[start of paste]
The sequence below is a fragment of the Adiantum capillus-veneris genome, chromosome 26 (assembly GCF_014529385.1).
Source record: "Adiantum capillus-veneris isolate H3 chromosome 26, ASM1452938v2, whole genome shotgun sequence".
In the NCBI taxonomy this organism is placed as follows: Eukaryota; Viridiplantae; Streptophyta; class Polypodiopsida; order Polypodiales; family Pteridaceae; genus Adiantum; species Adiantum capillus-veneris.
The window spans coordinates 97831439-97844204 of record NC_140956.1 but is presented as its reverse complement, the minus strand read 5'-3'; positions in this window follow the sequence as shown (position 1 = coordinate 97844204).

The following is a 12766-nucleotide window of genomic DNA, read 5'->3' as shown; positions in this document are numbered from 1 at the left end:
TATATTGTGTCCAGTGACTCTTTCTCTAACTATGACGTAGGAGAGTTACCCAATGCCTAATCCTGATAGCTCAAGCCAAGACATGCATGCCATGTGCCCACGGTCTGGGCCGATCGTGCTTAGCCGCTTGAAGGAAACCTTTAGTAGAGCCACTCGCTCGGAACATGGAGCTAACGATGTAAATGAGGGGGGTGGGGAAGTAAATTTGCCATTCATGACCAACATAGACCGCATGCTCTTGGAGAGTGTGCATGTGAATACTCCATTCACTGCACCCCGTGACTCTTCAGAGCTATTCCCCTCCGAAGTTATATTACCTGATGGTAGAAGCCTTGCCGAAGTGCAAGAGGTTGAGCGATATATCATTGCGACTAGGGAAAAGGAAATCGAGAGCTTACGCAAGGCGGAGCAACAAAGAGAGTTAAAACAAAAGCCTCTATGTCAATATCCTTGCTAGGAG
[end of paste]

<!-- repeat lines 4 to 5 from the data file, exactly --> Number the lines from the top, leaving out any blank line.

The window spans coordinates 97831439-97844204 of record NC_140956.1 but is presented as its reverse complement, the minus strand read 5'-3'; positions in this window follow the sequence as shown (position 1 = coordinate 97844204).

The following is a 12766-nucleotide window of genomic DNA, read 5'->3' as shown; positions in this document are numbered from 1 at the left end: